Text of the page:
The Washington Post (3/16) reported on an International Energy Agency (IEA) announcement, which said that greenhouse gas emissions from the energy sector did not increase in 2015, even as the global economy grew 3.1 percent. It was the second year in a row that emissions “decoupled” from economic growth.
The Guardian (3/16) said the declining use of coal in China and the United States, together with the global adoption of renewable energy, especially wind power, accounted for the leveling off of energy emissions.
The Hill (3/21) covered Secretary of State John Kerry’s announcement that Todd Stern will step down on April 1 after seven years as U.S. Special Envoy for Climate Change. Stern, who was the lead negotiator for the Paris Agreement at COP21, will be replaced by Jonathan Pershing.
Climate Home (3/22) profiled Jonathan Pershing, a seasoned diplomat and energy analyst whose new role will include helping implement commitments made at COP21, particularly the creation of a system for countries to report and verify their emissions. Secretary Kerry called Pershing the “perfect person to pick up the baton.”
The Christian Science Monitor (3/19) reported that China’s forest conservation program is proving successful with a net gain in tree cover between 2000 and 2010.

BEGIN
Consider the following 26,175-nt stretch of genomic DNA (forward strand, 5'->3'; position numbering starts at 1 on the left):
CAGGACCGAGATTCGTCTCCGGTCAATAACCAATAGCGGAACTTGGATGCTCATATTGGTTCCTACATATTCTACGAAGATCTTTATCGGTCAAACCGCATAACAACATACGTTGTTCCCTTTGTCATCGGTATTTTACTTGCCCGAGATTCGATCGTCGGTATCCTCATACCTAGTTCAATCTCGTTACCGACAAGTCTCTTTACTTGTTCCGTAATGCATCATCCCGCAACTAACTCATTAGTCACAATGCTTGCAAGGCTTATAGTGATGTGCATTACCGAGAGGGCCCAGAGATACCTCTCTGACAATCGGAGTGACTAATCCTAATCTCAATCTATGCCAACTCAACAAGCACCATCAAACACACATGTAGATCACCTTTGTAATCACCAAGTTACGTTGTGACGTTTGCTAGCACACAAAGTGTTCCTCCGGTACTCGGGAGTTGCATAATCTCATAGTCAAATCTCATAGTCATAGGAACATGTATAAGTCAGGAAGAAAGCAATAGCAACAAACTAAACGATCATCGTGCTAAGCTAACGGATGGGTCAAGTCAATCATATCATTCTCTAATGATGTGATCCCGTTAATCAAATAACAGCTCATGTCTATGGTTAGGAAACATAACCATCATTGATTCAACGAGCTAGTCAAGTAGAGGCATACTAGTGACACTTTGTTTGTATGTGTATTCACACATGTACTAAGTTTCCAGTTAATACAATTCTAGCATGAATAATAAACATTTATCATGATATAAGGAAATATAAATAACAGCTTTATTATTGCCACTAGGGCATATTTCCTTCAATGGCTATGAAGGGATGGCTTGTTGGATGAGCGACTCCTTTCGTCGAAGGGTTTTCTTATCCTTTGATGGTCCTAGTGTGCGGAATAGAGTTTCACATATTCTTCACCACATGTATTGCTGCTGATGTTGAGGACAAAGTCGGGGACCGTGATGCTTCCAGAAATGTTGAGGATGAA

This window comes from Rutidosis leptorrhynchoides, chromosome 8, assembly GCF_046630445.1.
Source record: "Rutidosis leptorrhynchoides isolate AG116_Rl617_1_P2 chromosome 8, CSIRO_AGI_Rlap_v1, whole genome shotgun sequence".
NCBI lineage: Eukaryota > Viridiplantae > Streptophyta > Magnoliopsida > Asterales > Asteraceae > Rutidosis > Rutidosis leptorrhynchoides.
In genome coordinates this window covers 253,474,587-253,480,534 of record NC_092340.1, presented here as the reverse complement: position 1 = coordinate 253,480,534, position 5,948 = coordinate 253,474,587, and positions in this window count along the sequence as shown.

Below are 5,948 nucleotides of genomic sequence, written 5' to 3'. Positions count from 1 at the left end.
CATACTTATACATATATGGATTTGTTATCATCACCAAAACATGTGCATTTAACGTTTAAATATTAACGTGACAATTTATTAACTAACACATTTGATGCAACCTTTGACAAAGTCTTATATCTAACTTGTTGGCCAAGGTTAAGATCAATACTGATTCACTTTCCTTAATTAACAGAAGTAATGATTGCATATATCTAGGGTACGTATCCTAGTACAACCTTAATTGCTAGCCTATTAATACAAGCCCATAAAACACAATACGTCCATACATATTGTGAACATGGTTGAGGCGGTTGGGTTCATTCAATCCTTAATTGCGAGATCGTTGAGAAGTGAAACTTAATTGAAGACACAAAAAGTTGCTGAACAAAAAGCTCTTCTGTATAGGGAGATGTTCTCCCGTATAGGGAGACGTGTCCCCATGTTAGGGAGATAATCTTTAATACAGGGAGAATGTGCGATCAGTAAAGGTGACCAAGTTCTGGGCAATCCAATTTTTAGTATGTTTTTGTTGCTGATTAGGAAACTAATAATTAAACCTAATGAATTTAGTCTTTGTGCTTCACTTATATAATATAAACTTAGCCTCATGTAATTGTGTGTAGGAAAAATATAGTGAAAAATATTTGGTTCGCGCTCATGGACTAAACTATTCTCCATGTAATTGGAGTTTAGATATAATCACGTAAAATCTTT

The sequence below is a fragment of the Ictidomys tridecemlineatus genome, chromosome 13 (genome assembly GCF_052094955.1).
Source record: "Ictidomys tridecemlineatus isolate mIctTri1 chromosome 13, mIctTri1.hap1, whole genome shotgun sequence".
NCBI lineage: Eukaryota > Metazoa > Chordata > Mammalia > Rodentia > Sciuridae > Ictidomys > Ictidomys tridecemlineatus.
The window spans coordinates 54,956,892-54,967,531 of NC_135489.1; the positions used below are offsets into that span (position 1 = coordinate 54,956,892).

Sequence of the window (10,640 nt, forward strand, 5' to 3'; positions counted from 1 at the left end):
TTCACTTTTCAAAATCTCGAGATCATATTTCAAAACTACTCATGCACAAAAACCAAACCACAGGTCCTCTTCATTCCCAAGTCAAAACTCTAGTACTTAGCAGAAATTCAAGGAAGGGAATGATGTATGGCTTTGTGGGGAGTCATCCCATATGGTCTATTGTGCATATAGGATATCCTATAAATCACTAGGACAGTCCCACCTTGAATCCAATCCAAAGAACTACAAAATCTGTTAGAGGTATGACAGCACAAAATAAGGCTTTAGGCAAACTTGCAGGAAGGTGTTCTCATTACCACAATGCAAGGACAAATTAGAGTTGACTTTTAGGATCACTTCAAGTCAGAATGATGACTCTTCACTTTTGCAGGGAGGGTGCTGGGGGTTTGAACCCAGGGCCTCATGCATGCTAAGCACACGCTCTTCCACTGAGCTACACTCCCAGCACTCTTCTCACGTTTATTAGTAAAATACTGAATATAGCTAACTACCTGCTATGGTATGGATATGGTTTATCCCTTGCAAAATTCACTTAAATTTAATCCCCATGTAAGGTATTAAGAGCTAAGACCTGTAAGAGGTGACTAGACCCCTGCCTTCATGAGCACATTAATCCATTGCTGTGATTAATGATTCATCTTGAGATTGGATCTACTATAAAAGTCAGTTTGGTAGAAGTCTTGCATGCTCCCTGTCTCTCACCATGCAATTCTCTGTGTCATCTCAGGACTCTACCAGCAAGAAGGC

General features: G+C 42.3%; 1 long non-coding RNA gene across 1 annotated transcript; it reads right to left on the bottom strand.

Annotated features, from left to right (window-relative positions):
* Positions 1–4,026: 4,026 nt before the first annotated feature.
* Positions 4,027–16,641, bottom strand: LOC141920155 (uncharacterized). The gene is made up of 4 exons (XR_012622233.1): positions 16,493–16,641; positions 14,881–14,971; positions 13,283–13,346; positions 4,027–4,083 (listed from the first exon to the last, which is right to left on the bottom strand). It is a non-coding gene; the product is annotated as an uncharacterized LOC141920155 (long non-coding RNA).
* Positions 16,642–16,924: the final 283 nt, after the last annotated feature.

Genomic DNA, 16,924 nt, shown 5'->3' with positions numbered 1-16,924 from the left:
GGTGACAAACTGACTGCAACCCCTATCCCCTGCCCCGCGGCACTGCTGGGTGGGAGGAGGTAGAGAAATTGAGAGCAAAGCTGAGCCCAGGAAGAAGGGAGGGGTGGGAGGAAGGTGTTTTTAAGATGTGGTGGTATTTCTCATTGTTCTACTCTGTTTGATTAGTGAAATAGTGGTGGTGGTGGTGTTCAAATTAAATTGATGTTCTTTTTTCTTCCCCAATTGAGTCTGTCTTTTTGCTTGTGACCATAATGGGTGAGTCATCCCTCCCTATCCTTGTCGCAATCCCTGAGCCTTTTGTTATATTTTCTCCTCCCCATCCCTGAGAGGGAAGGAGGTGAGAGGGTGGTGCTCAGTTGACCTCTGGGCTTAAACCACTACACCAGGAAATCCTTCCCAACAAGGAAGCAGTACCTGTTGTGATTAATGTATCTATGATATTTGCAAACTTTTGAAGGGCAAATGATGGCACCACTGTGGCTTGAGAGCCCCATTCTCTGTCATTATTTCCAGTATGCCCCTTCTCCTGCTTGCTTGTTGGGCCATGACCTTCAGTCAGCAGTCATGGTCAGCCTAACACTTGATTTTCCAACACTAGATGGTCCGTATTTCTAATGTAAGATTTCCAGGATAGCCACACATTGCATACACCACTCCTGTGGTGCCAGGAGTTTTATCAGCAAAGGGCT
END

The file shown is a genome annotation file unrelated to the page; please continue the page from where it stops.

A World Resources Institute (3/18) perspective on China’s new five-year plan said that the new plan’s high-level targets and policies addressing sustainability challenges will help China deliver on its climate commitments.
More on the Blog
This blog series features interviews with the winners of the 2020 Climatelinks Photo Contest. This photo, submitted on behalf of the USAID Green Annamites Project, is available on the Climatelinks Photo Gallery.
This photo, submitted on behalf of the USAID Bureau for Humanitarian Assistance and United Nations World Food Programme, is available on the Climatelinks Photo Gallery.
This blog series features interviews with the winners of the 2020 Climatelinks Photo Contest. This photo, submitted by Moniruzzaman Sazal, is available on the Climatelinks Photo Gallery.